“I do not mean just any race. I am talking of a race with horses, and speed. May the best horse win,” Emily clarified.

“You are on, sciocca ragazza.”

 The king gaped at Emily, wondering what she was doing. He could not let a girl intervene in these matters. Did his people really love him so much as to risk their lives for him?

“No, Mordoke. I will be racing against you. Same wagers,” the king said menacingly.

“Okay. Whatever you wish, your majesty.” Mordoke sneered.

Many preparations were made, and the race would take place the next day at dawn. The riders, the king and Mordoke, were to race down through the Tetro l’eternità, across the raging river Rush di cristallo, under the thick canopy of the forest Foglie Verdi, and across the Giallo Erba plains to the base of Mt. Sole. The journey would take at least three quarters of the day, providing there were no inconveniences.

When the night fell silent, and dawn broke free, the king mounted Nel cielo. Emily came to wish him a good journey, and asked God to bless the race.

“I have faith in you,” she told him intensely.

Moments later, Mordoke and the king were setting off at dangerously fast speeds for racing down a mountain.

Nel cielo was gained speed, and then he and the king were in the lead. The morning had passed, and still the men raced furiously under the thick canopy of Foglie Verdi. Then, by some unfathomable bad luck, Mordoke got the lead and was ahead by the entire length of a man. And he kept getting faster and faster, putting more distance between himself and the king.

“Good girl, Bello notte!” he cried.

Suddenly, Nel cielo burst out of the dense and suffocating forest. They had reached Giallo Erba, finally.

“Do you trust me?” the horse asked the king.

“I guess so.”

The black Philae’s hooves beat harder against the grassy terrain, and somehow, he sped along even faster. The Earth shook abruptly, and the sky opened up. One single bolt of lightning struck the ground just in front of Nel cielo, and suddenly, his hooves left the ground. His strong legs moved even faster, and faster, and the features of the land grew smaller. They were flying!

Startled, the king had to regain his balance quickly so he would not fall. Then, he laughed at the absurdity and impossibility of what was clearly reality. Surely he had not merely dreamt up the evil that was Mordoke.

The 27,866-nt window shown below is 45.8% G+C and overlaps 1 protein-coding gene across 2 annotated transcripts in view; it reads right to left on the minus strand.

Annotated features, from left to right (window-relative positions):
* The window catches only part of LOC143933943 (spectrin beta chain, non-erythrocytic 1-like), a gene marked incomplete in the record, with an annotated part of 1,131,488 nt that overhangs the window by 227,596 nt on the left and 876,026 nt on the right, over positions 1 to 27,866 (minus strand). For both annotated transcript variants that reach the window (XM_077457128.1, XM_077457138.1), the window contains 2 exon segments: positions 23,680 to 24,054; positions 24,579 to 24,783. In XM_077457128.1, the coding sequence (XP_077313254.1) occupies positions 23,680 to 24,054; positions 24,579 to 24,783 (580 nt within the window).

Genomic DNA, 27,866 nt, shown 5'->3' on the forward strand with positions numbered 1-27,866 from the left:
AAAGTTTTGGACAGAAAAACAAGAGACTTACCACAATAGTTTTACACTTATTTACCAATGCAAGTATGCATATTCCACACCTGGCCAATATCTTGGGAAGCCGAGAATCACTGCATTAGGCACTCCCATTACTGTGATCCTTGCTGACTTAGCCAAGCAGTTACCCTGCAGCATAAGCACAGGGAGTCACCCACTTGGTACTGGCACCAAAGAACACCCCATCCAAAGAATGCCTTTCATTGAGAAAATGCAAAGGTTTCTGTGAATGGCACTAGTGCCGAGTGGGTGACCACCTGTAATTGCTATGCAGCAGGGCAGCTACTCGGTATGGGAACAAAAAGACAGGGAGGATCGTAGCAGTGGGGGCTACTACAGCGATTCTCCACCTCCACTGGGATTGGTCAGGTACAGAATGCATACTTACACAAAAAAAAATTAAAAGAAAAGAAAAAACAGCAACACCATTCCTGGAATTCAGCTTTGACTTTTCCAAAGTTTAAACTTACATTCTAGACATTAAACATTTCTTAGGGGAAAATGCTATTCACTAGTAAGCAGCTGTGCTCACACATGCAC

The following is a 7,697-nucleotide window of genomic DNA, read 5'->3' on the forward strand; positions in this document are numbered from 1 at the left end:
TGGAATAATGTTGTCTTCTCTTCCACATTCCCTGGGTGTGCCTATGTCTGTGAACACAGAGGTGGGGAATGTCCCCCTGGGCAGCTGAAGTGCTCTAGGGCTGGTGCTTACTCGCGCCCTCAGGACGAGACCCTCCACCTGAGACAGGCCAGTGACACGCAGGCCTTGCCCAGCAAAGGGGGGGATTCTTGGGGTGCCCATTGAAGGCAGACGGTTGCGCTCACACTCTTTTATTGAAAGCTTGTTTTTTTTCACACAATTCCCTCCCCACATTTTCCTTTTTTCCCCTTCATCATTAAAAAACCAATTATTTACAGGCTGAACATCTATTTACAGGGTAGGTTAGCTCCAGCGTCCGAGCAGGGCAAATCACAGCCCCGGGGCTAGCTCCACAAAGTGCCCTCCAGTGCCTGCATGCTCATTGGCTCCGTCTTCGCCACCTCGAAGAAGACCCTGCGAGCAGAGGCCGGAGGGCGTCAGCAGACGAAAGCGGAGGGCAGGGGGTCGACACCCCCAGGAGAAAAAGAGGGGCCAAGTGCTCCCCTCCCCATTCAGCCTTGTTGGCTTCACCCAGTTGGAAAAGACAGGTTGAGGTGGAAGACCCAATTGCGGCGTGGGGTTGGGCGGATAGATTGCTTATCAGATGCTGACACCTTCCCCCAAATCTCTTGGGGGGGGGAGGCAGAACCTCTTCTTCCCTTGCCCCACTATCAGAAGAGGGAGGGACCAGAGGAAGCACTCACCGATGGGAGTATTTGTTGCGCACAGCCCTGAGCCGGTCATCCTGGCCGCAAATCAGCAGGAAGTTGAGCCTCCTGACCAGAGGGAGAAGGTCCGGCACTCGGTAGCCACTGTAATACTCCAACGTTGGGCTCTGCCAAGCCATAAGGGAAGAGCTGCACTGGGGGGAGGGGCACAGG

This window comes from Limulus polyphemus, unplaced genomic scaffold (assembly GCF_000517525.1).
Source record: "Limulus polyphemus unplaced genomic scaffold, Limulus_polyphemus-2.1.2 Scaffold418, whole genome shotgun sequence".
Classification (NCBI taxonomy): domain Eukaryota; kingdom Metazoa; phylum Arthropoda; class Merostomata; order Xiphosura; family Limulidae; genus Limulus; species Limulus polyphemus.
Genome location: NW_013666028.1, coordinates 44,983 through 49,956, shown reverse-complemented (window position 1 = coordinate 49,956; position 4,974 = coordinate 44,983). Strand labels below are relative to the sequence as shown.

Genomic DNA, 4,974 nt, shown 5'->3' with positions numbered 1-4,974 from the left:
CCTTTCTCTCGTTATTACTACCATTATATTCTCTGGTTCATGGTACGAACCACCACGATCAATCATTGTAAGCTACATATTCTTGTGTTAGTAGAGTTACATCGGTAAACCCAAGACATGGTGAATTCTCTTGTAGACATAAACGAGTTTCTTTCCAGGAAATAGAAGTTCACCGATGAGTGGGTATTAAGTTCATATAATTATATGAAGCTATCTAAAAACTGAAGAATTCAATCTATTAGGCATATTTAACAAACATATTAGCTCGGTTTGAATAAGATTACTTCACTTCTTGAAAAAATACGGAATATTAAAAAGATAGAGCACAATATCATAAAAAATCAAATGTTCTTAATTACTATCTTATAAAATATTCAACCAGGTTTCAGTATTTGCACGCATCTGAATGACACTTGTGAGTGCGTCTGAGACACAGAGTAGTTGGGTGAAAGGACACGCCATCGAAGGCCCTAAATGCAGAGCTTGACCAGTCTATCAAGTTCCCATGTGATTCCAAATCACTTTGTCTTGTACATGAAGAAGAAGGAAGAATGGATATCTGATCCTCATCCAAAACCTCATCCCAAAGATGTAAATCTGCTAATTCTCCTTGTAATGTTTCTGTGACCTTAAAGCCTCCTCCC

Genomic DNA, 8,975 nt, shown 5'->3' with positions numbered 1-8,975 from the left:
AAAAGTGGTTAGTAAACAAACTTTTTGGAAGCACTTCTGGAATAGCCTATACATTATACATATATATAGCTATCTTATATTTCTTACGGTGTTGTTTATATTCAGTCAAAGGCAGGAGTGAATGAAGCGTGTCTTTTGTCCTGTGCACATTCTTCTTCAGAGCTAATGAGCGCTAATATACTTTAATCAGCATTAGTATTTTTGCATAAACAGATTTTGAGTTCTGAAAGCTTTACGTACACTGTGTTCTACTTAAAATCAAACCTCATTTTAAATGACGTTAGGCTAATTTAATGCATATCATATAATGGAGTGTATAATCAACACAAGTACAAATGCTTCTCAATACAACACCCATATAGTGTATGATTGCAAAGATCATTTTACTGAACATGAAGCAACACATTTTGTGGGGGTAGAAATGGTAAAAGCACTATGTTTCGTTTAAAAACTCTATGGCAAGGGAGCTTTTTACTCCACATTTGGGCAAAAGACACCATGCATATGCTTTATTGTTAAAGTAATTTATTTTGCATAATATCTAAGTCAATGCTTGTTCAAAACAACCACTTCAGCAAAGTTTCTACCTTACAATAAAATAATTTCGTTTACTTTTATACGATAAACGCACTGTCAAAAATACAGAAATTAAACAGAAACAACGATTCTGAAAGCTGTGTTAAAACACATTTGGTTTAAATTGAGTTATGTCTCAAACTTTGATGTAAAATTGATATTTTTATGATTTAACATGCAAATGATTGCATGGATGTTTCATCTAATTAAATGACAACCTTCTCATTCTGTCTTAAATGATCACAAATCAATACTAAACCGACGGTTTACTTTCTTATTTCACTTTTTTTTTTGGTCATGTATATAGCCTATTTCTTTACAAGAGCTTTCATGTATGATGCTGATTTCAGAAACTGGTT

In moments, their shadow fell upon Mordoke and Bello notte; the villainous man looked up in awe and anger, and pushed his Arabian stallion harder and faster. But it was no use; Mordoke was no match for the king’s Philae.

Nel cielo beat the clouds harder and ran faster. He was finally ahead by about half a mile and he descended, but not losing any speed.

The sun was very high in the sky, its rays warming up the Earth as the race raged on.

Emily, who had remained in the mountains, paced anxiously back and forth, back and forth across the courtyards. A falcon’s cry filled the air, and Emily looked up to see a very big bird circling Mordoke’s lair. The bird landed in front of her, as if he wanted her to mount his back and fly with him. This she did, and then the bird’s wings were beating at the rate her heart pumped blood through her body.

The big, sandy brown bird flew high over the course of the race. Clinging tightly to the bird’s neck, she peered down to see the king and Nel cielo in the lead, and only two miles away from the base of Mt. Sole. What took the racers most of the day, Emily and her feathered friend had reached the base of the great, towering bluff. There, Emily waited.

After a good five minutes, she saw a figure silhouetted against blue sky. She could not tell if it was the king or Mordoke. But oh, how she hoped it was the king! As the figure grew closer, she could tell. Her heart skipped a beat as she was finally able to see who it was.

It was the king. The king had won.

Mordoke followed closely behind, but it did not matter. The king had won.

“You cheat!” he shouted at the king.

“On the contrary, the terms of our agreement did not mention how we got here, so long as we are on horseback. I remained on this horse’s back the whole time.”

Later that day, after the argument with Mordoke had been taken care of, the king and Emily returned to their kingdom. The king praised and awarded Emily, unable to thank her enough.

This girl, Emily… she changed the world and made her dream come true simply by believing and having faith. She was a dreamer, and she was proud of that. The next vow she made to herself was to never stop believing.


The End